What Disadvantages Do Small Investors Face When Investing in the Stock Market?

by David Rodeck, Demand Media
    Small investors pay higher brokerage fees than large investors.

    Small investors pay higher brokerage fees than large investors.

    When you are a small investor, the stock market can be a scary place. Small investors face a number of extra challenges that put them at a disadvantage against larger, wealthier investors. Fortunately, there are a number investment strategies that you can use as a small investor to get around these problems and break the bank on your investments.

    Small Investor

    A small investor is any investor that isn't an institutional investor or a high-net worth investor. An institutional investor is someone who trades stocks for a living at a bank or other financial institution. A high-net worth investor is considered by the U.S. Securities and Exchange Commission as someone that has at least $750,000 in invested assets. This makes a small investor someone with less than $750,000 invested in the stock market who trades for himself, not for a company. Small investors generally invest in individual stocks, mutual funds and index funds. While they have other investment choices available, such as options, these investments are usually too complicated and expensive for small investors.

    Costs

    A big disadvantage small investors face in the stock market is costs. In the same way Walmart can negotiate a lower buying price than a family store, large investors are able to negotiate lower investment fees than smaller investors. Brokerage firms typically charge a higher percentage for management fees on small accounts than on larger accounts. This means as a small investor you need a high return for the year to break even. To get around this problem, shop around for low-fee mutual funds. Funds that don't trade often, especially index funds, have very low annual fees. These investments keep more money in your account and out of your broker's pocket.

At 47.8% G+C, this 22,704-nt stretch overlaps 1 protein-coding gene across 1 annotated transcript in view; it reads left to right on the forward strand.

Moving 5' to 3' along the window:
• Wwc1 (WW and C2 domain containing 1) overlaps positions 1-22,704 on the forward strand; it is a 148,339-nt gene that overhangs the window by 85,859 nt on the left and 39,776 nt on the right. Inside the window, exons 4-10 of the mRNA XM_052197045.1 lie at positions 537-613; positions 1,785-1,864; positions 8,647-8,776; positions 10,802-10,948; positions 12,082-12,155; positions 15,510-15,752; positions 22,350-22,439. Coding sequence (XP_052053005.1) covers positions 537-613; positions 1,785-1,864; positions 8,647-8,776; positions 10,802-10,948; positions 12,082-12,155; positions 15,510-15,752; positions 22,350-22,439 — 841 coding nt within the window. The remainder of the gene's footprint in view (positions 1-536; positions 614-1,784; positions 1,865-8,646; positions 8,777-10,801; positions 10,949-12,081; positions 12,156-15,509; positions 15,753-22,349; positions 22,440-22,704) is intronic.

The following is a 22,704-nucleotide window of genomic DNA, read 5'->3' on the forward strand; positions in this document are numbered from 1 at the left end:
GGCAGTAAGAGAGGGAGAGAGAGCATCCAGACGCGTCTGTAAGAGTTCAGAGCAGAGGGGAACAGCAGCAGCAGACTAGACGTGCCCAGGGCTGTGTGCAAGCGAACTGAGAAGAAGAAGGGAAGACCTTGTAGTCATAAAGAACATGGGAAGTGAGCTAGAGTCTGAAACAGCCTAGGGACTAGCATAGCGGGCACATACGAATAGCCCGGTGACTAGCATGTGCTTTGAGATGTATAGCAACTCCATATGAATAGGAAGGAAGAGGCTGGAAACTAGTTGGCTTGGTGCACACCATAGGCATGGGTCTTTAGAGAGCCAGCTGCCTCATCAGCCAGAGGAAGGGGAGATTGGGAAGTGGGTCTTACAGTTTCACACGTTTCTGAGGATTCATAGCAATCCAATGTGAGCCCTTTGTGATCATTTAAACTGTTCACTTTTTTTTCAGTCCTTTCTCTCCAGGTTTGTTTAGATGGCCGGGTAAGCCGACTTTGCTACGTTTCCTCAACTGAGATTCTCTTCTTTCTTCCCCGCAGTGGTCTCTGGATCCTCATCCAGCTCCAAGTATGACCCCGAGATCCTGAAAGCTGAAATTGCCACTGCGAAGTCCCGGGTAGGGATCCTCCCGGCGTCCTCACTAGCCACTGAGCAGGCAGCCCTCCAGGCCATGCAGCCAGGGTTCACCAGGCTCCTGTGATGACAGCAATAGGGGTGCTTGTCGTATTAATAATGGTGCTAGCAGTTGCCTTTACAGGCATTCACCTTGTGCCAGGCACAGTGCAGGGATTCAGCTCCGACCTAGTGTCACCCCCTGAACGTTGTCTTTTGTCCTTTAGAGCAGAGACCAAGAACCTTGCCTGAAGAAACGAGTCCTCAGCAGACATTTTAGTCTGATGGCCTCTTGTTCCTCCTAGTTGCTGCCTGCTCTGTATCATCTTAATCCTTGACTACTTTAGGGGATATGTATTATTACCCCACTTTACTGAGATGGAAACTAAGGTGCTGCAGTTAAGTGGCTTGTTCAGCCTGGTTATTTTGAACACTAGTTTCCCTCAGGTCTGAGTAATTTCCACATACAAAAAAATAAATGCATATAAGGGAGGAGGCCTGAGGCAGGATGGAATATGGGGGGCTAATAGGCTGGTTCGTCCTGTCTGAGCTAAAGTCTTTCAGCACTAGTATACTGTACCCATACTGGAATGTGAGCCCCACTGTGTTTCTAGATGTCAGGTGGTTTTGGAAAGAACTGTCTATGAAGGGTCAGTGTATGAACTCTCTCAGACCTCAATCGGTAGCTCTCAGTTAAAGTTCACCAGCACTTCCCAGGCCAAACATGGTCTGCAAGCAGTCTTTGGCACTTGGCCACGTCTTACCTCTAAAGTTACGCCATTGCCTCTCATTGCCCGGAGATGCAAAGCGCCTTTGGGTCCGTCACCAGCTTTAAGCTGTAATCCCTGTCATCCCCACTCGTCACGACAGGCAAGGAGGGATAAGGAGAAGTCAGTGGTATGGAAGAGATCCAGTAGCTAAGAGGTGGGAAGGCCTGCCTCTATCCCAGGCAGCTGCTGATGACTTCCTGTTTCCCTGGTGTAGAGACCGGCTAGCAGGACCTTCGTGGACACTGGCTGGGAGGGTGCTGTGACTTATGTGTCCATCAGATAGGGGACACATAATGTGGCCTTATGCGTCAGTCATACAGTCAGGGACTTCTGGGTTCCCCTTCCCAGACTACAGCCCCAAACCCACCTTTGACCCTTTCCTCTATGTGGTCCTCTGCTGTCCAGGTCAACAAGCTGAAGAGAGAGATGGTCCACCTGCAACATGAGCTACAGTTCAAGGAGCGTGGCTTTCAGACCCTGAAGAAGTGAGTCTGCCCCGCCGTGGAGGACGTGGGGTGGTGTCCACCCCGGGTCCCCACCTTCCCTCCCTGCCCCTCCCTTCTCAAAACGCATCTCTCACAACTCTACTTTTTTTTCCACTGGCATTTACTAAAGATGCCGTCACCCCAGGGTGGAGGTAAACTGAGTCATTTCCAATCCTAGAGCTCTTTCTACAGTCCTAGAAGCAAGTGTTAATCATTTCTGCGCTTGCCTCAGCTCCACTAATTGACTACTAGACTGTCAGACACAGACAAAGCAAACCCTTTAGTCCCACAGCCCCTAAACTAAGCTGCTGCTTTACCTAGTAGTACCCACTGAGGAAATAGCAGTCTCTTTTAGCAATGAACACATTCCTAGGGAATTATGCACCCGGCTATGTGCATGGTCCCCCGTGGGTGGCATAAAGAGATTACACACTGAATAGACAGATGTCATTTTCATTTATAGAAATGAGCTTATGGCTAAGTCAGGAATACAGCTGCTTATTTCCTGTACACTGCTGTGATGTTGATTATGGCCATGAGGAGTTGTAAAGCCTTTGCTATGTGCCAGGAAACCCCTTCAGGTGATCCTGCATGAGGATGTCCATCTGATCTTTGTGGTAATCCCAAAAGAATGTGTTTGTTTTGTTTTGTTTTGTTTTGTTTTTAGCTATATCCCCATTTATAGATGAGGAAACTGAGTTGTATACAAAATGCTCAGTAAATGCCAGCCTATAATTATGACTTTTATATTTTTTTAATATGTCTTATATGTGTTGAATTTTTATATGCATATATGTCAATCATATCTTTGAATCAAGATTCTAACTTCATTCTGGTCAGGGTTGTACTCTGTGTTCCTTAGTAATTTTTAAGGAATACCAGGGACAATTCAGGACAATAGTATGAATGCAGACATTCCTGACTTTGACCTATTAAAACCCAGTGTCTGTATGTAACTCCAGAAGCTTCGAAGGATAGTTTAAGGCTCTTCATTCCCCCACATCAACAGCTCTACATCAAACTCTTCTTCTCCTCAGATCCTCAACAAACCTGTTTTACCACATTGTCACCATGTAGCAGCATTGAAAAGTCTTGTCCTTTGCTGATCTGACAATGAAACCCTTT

Diversification

    A key risk-management strategy in investing is diversifying your portfolio across different companies and industries. This protects your investment, because different industries are less likely to lose money at the same time. For example, high oil prices hurt car manufacturers but help oil companies. As a small investor, it's harder to build your own diversified portfolio. You don't have enough money to spread across various industries. To solve this, get someone else to build the diversified portfolio. Mutual and index funds build large diversified portfolios by combining the investments of many small investors. These investments give you the benefit of diversification without the headache of managing the portfolio yourself.

    Information

    One other disadvantage you face as a small investor is your lack of information. Professional investors have research staffs that are constantly providing them with up-to-date information. As a small investor, it can feel like you're always one step behind your bigger competitors. However, the Internet has made a big dent in this disadvantage. By spending a few hours a week on financial websites, you'll see the exact same information as professional investors. While professionals still have an information advantage, they don't have nearly the same head start as they did before the Internet.

    About the Author

    David Rodeck has been writing professionally since 2011. He specializes in insurance, investment management and retirement planning for various websites. He graduated with a Bachelor of Science in economics from McGill University.

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